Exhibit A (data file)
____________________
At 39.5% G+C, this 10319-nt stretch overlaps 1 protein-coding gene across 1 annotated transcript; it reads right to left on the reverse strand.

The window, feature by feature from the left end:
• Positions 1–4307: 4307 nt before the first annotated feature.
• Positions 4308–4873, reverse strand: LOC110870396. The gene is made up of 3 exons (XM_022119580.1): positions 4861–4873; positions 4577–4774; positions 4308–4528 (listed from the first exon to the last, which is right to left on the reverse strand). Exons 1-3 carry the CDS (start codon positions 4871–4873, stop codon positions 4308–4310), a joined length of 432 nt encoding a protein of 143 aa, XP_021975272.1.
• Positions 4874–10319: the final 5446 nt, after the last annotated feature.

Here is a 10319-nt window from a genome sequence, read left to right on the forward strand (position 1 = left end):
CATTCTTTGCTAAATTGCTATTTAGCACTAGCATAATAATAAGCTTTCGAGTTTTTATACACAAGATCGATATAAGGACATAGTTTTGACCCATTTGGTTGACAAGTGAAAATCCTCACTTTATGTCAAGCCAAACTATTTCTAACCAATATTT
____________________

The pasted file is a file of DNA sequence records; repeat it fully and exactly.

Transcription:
At 39.5% G+C, this 10319-nt stretch overlaps 1 protein-coding gene across 1 annotated transcript; it reads right to left on the reverse strand.

The window, feature by feature from the left end:
• Positions 1–4307: 4307 nt before the first annotated feature.
• Positions 4308–4873, reverse strand: LOC110870396. The gene is made up of 3 exons (XM_022119580.1): positions 4861–4873; positions 4577–4774; positions 4308–4528 (listed from the first exon to the last, which is right to left on the reverse strand). Exons 1-3 carry the CDS (start codon positions 4871–4873, stop codon positions 4308–4310), a joined length of 432 nt encoding a protein of 143 aa, XP_021975272.1.
• Positions 4874–10319: the final 5446 nt, after the last annotated feature.

Here is a 10319-nt window from a genome sequence, read left to right on the forward strand (position 1 = left end):
CATTCTTTGCTAAATTGCTATTTAGCACTAGCATAATAATAAGCTTTCGAGTTTTTATACACAAGATCGATATAAGGACATAGTTTTGACCCATTTGGTTGACAAGTGAAAATCCTCACTTTATGTCAAGCCAAACTATTTCTAACCAATATTT